Changes to the way you think and process information
Some cancer treatments can affect your ability to learn and concentrate. Some of these changes are temporary and can get better with time.
You might find the treatment you had for your cancer has affected your ability to learn. You might find it harder to concentrate or remember things. You may not notice any problems till a while after treatment ends. It’s important to remember that some of the changes may be temporary and can improve in time.
Some days I can go into school and it's just all way over my head – I don't have a clue. And I just cannot settle down and concentrate. It's as if it's going in one ear and going straight out the other ear. But I only get that every so often, usually I'm absolutely fine.
Some treatments (such as radiotherapy to the head, chemotherapy and hormonal therapies) can affect how the brain works. Some people can get something called ‘chemo-brain’, which you may have heard people talk about. Doctors are not sure why some people get ‘chemo-brain’.
It can be frustrating if you find you aren’t able to do things you used to be able to do. It might make you feel isolated from your friends, because their lives are carrying on as normal when you have to cope with so much. It’s natural to feel like that. But your friends should understand why you might not be able to do all the work they can. Most of your friends should be understanding and help you get used to life after treatment.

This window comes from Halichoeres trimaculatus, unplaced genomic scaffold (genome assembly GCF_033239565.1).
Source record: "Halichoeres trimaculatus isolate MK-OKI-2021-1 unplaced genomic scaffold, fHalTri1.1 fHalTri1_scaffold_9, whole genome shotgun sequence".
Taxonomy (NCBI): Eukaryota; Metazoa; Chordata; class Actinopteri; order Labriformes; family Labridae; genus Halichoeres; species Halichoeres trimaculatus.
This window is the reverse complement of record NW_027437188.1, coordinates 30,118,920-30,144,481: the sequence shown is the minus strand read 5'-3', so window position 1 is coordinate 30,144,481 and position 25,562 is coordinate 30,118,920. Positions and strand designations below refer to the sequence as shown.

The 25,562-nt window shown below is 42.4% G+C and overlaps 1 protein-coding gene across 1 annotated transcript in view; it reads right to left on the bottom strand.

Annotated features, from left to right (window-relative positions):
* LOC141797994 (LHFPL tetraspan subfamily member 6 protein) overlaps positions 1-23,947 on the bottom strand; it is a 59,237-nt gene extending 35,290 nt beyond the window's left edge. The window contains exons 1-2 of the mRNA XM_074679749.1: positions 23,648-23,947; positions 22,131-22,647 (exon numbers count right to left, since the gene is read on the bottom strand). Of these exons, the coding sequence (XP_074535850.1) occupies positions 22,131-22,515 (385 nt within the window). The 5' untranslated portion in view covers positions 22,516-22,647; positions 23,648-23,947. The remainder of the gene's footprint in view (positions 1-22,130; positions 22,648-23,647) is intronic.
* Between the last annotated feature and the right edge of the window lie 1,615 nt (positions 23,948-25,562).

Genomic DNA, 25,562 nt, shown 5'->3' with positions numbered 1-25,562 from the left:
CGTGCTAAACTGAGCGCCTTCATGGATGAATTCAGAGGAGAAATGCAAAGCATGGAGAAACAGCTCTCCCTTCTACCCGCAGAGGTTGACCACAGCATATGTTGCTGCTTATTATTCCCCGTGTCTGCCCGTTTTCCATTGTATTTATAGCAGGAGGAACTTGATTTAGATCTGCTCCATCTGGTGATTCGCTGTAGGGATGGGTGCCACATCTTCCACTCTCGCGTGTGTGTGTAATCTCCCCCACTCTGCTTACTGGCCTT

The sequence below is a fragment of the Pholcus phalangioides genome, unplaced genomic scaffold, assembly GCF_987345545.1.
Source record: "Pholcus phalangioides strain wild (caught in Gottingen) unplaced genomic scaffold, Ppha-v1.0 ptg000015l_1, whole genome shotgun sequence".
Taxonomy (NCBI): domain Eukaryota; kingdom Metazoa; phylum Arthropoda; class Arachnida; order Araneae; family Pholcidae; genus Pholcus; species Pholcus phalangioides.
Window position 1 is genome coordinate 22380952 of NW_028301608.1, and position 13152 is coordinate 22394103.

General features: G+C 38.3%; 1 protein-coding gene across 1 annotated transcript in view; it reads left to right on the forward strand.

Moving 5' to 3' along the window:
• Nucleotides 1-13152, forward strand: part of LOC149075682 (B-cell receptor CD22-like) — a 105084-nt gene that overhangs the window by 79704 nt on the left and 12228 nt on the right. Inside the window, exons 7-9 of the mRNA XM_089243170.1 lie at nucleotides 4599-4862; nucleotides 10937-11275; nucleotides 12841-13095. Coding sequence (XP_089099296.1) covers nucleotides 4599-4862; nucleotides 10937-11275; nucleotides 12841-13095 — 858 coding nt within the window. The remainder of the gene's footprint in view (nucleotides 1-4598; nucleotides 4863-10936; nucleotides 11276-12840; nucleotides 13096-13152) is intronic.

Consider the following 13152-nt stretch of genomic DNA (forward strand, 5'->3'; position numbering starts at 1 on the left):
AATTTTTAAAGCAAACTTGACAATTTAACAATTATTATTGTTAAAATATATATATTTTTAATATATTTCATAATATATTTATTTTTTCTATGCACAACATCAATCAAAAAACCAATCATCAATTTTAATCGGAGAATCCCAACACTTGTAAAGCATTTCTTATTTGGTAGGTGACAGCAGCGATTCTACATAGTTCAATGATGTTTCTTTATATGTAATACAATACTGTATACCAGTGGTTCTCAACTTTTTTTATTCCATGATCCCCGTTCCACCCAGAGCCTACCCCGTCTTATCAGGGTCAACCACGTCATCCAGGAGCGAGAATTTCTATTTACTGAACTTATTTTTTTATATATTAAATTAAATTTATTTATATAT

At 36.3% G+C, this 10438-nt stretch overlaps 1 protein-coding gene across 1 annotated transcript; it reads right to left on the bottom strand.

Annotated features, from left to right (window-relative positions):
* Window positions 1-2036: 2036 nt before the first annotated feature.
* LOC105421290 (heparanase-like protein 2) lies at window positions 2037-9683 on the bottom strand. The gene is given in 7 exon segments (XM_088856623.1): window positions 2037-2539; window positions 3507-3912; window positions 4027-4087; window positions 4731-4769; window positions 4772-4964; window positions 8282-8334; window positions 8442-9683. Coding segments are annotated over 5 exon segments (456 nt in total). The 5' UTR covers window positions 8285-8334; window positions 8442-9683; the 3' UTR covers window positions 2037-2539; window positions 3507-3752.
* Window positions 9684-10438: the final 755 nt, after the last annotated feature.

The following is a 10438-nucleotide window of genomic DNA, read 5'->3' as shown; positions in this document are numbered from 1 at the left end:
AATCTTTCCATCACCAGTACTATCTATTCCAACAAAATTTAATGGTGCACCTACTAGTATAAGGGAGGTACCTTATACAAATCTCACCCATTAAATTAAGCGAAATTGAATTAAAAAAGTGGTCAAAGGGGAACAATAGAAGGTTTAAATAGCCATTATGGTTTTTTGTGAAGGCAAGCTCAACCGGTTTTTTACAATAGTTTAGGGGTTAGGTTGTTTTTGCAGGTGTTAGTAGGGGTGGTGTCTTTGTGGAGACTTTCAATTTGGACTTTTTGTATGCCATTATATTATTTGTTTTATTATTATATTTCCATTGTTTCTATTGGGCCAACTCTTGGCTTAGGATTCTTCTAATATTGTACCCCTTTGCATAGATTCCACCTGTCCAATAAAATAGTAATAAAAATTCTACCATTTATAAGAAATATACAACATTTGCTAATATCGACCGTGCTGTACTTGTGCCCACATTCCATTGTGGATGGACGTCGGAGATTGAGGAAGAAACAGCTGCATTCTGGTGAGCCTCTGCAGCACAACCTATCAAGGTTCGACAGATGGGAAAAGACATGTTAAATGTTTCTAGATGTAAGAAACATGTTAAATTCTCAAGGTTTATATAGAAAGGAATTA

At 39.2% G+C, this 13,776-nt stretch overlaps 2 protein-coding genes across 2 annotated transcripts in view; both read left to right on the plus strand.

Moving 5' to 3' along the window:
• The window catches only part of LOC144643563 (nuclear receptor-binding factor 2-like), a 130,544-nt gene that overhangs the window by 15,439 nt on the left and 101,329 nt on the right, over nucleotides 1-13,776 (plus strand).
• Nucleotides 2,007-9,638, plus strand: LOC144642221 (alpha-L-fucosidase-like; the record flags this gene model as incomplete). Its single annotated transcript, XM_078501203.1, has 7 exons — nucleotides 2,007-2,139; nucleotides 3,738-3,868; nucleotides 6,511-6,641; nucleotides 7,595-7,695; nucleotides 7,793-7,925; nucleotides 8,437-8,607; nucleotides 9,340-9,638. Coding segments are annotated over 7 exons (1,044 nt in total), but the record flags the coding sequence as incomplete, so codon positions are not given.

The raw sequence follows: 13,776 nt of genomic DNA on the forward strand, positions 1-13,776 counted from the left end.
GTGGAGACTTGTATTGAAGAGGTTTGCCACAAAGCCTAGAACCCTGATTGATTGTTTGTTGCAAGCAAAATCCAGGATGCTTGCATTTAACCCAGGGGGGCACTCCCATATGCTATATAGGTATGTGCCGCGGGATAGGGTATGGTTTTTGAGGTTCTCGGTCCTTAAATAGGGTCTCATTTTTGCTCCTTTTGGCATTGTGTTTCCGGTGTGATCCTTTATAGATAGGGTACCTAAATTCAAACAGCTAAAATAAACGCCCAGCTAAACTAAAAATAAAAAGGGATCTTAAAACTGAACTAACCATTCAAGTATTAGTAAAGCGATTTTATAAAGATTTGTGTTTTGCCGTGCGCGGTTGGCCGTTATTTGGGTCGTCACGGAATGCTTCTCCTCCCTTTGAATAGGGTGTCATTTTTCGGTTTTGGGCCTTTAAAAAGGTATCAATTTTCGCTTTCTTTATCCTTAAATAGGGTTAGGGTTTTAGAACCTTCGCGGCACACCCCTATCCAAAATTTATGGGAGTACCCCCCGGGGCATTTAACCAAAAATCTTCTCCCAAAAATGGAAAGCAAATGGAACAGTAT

It might take some time for you to get used to the changes that have happened since your treatment. But you don't have to cope with things on your own. There are people there to help:
I'd go in for the morning lesson and then my tutor would come pick me up and bring me home to tutor me, so she was wonderful. She kept me going and kept on pushing me to carry on and not to give up because it was all too hard and too much.
- If you feel you could do with some extra support, speak to the learning support team at your school, college or university. There are tests that can be done to see what support you need. They may be able to offer help with particular subjects and suggest ways to support your learning.
- Even though your treatment is over, you can still speak to your treatment team about ways to cope with any changes in your ability to learn. They may refer you to doctors and nurses from other specialities to help you cope. Your school, college or university might want to speak to your doctors and nurses so they can work together to help you. This will only happen with your permission though.
It’s important to remember that some of the changes may be temporary and can improve in time. There are also different ways of helping the brain to recover. Your treatment team may be able to point you in the right direction for support with this.
We have more info about mild cognitive impairment. This information is written for people of all ages, not just for young adults.